The Rise of Breastaurants

Addison-based Twin Peaks, one of the nation's top "breastaurant"chains, saw sales grow by thirty percent last year. 
Mon June 25, 2012 10:33 pm
Twin Peaks | Facebook

The recession torpedoed the restaurant industry, forcing stalwart chains like Bennigans and Steak & Ale to file for bankruptcy and shut their doors. But maybe they would have escaped this fate if they had just put their waitresses in skimpier outfits. 

As Candice Choi of the Associated Press reported, according to new data from Technomic, a food industry research firm, "the nation's top three 'breastaurant' chains behind Hooters each had sales growth of 30 percent or more last year." One of those establishments, Addison-based Twin Peaks, saw sales increase to $44 million, a 35 percent jump from the previous year. 

What is a breastaurant? Choi describes it as "sports bars that feature scantily clad waitresses," a concept made popular in the eighties by Hooters, the most famous breastaurant in the industry. Like Hooters, Twin Peaks's waitresses wear barely-there costumes, a red-and-black plaid crop top and short khaki shorts, in keeping with the chain's hunter's lodge theme. 

This booming success for the up-and-coming breastaurants is bad news for Hooters, which has experienced, ahem, sagging revenue—sales have fallen from their 2007 peak of $960 million. But this is not the first time the pioneering breastaurant has come under attack from a competitor. In August 2011, Coby Brooks, former Hooters CEO, jumped ship to Twin Peaks to be a "megafranchisee," agreeing to open 35 of the restaurants in ten states over the next ten years. (Breastaurants appear to be in Brooks's blood: his father, Bob Brooks, expanded the chain to 425 restaurants during his time as CEO.) Hooters also filed a lawsuit against the company developing Twin Peaks in September 2011, claiming Joseph Hummel, a former Hooters vice president that also left for Twin Peaks, took "sensitive business information" to the company. 

It should be noted that not all breastauranteurs embrace the moniker. Rod Lynch, the CEO of the Tilted Kilt, says the eatery's success is not only about sex appeal, but is based on the 360 experience and that they are popular with entire families. "We want to be very PG-13," he told Choi, who wrote that the establishment's "'class in all things' motto also means servers can't have tattoos, piercings or dyed hair."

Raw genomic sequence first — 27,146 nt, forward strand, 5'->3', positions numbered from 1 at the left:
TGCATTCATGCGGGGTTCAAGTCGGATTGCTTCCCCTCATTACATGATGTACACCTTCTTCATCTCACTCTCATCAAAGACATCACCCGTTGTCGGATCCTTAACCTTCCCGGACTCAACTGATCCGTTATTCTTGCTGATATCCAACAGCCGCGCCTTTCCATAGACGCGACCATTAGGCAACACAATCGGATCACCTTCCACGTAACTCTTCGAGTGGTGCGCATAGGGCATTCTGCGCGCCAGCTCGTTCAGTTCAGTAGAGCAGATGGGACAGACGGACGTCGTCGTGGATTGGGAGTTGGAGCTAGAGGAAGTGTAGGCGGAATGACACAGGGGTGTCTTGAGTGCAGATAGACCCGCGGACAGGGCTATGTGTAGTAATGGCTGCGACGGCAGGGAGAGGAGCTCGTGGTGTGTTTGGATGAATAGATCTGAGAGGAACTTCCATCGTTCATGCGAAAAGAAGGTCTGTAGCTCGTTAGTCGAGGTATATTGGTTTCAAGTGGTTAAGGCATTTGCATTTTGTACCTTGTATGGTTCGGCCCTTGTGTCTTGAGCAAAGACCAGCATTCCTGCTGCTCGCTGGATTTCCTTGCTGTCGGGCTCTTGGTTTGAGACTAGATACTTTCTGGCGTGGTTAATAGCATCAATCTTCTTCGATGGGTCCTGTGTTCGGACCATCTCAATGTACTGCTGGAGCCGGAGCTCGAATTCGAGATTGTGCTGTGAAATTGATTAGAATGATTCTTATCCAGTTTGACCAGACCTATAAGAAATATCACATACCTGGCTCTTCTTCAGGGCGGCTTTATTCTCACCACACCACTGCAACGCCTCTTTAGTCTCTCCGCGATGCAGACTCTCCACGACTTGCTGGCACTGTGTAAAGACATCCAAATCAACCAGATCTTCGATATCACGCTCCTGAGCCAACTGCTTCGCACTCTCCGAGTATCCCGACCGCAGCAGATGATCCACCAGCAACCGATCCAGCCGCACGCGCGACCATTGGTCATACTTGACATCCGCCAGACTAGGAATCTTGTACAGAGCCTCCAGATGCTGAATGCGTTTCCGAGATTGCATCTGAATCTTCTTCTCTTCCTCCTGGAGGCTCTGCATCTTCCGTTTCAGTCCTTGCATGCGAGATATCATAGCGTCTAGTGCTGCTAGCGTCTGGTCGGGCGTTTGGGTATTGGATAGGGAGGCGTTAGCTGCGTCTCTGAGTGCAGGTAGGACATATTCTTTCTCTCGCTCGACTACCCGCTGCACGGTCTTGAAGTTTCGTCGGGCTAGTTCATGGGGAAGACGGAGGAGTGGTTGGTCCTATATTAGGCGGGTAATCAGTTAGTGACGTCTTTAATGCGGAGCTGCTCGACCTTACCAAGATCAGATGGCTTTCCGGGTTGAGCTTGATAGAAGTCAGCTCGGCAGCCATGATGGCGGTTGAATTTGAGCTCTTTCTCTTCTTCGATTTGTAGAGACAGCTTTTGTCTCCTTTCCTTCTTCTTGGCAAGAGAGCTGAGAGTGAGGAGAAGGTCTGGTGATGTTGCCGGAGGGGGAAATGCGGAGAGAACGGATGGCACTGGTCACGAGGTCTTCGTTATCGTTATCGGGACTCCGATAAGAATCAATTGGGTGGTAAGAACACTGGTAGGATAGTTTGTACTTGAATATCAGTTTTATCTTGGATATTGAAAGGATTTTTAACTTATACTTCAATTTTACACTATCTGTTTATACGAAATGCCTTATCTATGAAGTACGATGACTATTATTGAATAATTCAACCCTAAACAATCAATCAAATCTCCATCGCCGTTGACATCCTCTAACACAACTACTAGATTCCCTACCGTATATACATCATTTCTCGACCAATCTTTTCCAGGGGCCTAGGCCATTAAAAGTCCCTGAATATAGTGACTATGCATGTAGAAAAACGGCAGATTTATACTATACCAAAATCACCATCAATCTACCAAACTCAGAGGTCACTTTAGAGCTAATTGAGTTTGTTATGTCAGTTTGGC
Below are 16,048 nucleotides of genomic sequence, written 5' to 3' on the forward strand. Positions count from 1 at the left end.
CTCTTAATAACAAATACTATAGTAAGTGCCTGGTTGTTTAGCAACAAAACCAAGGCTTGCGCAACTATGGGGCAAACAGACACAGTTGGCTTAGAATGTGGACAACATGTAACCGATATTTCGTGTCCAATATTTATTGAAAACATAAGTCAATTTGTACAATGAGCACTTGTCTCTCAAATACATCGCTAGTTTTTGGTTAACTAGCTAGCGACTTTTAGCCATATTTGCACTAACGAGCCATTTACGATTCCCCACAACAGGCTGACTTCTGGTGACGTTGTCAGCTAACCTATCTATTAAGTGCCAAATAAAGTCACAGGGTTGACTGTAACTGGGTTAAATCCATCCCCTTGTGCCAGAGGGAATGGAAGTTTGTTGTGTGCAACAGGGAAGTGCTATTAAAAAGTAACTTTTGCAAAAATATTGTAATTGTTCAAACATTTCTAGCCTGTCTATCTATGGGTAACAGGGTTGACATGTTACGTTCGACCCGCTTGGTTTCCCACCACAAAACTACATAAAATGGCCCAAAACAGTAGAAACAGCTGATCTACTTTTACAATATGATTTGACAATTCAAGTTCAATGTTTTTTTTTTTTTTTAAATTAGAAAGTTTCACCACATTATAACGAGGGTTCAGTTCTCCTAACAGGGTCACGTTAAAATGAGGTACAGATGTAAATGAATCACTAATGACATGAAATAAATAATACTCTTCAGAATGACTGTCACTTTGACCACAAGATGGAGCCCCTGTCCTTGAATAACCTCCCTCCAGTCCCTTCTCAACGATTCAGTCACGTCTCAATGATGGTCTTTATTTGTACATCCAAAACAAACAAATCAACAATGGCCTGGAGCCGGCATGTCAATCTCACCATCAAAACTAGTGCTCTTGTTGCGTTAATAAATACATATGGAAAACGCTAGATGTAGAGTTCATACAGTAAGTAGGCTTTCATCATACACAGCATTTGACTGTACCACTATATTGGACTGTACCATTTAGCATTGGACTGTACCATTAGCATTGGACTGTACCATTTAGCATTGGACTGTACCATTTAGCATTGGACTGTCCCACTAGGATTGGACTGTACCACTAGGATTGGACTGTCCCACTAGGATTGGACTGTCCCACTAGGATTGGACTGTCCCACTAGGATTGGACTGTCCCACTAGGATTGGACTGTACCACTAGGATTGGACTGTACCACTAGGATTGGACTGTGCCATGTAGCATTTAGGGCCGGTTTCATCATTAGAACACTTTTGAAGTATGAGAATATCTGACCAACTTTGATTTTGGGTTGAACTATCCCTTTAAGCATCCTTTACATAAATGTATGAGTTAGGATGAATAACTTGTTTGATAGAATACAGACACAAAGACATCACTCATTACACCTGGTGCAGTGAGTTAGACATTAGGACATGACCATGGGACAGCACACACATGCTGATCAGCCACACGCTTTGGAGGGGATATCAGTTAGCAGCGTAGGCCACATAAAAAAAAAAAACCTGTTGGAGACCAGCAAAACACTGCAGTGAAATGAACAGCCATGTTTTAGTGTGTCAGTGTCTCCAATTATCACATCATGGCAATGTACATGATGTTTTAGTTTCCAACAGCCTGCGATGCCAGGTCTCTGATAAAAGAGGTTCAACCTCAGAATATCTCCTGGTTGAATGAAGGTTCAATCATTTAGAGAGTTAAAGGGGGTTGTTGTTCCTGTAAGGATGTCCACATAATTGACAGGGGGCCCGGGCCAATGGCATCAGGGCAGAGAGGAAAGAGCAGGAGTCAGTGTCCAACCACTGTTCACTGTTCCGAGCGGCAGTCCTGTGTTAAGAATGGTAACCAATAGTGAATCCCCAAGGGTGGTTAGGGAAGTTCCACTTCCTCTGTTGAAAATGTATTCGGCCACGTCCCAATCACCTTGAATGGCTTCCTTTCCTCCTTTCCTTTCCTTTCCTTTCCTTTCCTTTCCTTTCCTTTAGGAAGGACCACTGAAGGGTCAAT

But Twin Peaks owner Randy DeWitt makes no bones about the need for the "spectacular talent" for the 22-restaurant chain to succeed. "They have to fit into that costume," he told Choi.

So how does Hooters stay relevant in an increasingly saturated breastaurant market? Doug Barry over at Jezebel has a suggestion:

[I]nstead of just trying to copy its competitors and offer more menu variety or provide diners with little bios of all the waitresses (this, I think, sounds like a decidedly bad and stalker-friendly idea), it should completely change the game of catering exclusively to Homer Simpson-like heterosexual men by introducing a whole new line of specialty restaurants. They could open up ball bistros, where all the waiters are attractive men who wear specially-fitted leggings that make their balls stand out in high-relief. Instead of wings and beer, ball bistros would serve yogurt, pinot grigio, and whatever other food the American marketing apparatus believes that sensible ladies consume. I don't know, Hooters, sounds like you could become the very first testeraunteur.

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